Good Saint John, I honor thee as the model of penitents, for thou didst receive the grace to give up a sinful life and to atone for thy sins by untiring labors in behalf of the poor and sick. Obtain for me the grace from God to be truly sorry for my sins, to make atonement for them and never again offend God. Aid me in mastering my evil inclinations and temptations, and in avoiding all occasions of sin. Through thine intercession may I obtain the grace from Jesus and Mary to fulfill faithfully all the duties of my state of life and to practice those virtues which are needful for my salvation. Help me to belong to God and Our Lady in life and in death through perfect love. May my life, like thine, be spent in the untiring service of God and my neighbor.
Since Holy Mother Church also invokes thee in her prayers for the dying, I beg thee to be with me in my last hour and pray for me. As thou didst die kneeling before a crucifix, may I find strength, consolation and salvation in the Cross of my Redeemer, and through His tender mercy and the prayers of Our Lady, and through thine intercession, attain to eternal life.
Litany of Saint John of GodLORD, have mercy on us.
CHRIST, have mercy on us.
LORD, have mercy on us.
Christ, hear us.
Christ, graciously hear us.
God the Father of Heaven, have mercy on us.
God the Son, Redeemer of the world, have mercy on us.
God the Holy Spirit, have mercy on us.
Holy Trinity, one God, have mercy on us.
Holy Mary, Mother of God, pray for us.
Health of the sick, pray for us.
Comforter of the afflicted, pray for us.
Help of Christians, pray for us.
St. John of God, pray for us.
St. John, converted from a sinful life, pray for us.
St. John, lover of the poor, pray for us.
St. John, father of the needy, pray for us.
St. John, servant of the sick, pray for us.
St. John, friend of those in distress, pray for us.
St. John, protector of virgins, widows, and orphans, pray for us.
St. John, zealous for the conversion of sinners, pray for us.
St. John, dedicated to atonement, pray for us.
St. John, heroic in self-sacrifice, pray for us.
St. John, eager for humiliations, pray for us.
St. John, model of humility, pray for us.
St. John, example of penitents, pray for us.
St. John, filled with Divine love, pray for us.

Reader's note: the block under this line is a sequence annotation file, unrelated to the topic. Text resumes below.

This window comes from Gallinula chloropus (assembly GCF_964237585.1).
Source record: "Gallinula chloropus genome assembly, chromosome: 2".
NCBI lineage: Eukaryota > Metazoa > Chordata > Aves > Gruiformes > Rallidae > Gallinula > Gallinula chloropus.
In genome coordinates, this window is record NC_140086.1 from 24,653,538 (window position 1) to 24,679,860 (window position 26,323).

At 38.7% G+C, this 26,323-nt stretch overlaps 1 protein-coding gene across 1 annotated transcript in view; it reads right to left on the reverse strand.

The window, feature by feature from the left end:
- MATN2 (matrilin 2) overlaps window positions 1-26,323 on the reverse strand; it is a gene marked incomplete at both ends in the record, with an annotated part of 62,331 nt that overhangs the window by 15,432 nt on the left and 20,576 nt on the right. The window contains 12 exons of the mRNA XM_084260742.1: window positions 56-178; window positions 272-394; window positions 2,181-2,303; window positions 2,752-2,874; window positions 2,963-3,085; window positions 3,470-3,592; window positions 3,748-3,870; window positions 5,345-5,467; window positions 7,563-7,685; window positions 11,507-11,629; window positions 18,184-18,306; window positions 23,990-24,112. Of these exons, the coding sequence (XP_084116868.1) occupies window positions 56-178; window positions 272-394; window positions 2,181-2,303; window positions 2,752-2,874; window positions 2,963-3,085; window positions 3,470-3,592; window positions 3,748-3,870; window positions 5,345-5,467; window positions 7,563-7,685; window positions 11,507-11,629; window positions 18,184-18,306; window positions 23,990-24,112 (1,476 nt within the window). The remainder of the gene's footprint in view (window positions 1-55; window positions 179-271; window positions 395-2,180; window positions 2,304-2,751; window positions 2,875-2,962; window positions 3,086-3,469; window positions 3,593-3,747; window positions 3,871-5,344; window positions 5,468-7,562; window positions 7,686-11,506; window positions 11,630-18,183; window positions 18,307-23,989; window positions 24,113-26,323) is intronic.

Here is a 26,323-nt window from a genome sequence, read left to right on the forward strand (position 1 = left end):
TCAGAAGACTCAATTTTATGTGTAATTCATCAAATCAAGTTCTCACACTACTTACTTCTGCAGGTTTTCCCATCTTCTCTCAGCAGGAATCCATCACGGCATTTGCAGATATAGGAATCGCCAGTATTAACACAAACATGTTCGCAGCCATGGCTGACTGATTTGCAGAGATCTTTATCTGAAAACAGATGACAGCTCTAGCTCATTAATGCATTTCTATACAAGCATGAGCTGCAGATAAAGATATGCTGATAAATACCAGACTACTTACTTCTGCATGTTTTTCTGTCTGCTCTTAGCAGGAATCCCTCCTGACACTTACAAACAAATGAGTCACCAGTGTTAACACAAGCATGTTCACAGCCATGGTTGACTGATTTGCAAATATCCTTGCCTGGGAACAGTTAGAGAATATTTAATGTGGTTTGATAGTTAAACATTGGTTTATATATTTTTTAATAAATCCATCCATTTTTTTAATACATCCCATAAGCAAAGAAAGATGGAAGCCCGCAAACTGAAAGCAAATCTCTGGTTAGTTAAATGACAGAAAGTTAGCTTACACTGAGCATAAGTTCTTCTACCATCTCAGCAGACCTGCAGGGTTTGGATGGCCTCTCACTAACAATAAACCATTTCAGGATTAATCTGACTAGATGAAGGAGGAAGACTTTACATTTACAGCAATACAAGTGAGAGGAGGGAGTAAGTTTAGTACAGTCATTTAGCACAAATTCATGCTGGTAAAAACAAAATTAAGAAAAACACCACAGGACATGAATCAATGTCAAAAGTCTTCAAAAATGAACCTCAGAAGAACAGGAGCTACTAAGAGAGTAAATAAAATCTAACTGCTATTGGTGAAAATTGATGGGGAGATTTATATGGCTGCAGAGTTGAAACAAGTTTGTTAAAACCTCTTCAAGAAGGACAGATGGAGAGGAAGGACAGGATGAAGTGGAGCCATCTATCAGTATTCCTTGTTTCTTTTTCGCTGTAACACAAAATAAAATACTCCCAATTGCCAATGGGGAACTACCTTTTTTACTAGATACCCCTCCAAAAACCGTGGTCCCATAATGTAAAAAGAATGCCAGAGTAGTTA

St. John, victim of love for thy neighbor, pray for us.
St. John, apostle of Christian Charity, pray for us.
St. John, consoler of the afflicted, pray for us.
St. John, fervent in prayer, pray for us.
St. John, ardent lover of Jesus Crucified, pray for us.
St. John, devoted son of Our Lady, pray for us.
St. John, favored with a vision of Jesus and Mary, pray for us.
St. John, visited and helped by the Archangel Raphael, pray for us.
St. John, miraculously protected from fire, pray for us.
St. John, afflicted with disease, pray for us.
St. John, most patient in suffering, pray for us.
St. John, who died on thy knees holding the crucifix, pray for us.
St. John, helper of the dying, pray for us.
St. John, founder of the Order of the Hospitaller Brothers, pray for us.
St. John, Patron of hospitals and the sick, pray for us.
St. John, wonder-worker for the sick and diseased, pray for us.
St. John, special Patron of those suffering with heart disease, pray for us.
St. John, the Heart Saint, pray for us.
Lamb of God, Who takest away the sins of the world, Spare us, O Lord.
Lamb of God, Who takest away the sins of the world, Graciously hear us, O Lord.
Lamb of God, Who takest away the sins of the world, Have mercy on us.
V. Pray for us, O glorious Saint John of God,
R. That we may be made worthy of the promises of Christ.
Let Us Pray.
O God, Thou didst enable Saint John of God, who was inflamed with love of Thee, to walk unhurt through flames, and by him Thou didst enrich Thy Church with a new religious Order. Grant through the help of his merits, that our vices may be healed by the fire of Thy love, and that we may receive remedies which will help us reach eternal life. Through Christ Our Lord.
From The Heart Saint----St. John of God
by Rev. Lawrence G. Lovasik, S.V.D.
by Rev. Lawrence G. Lovasik, S.V.D.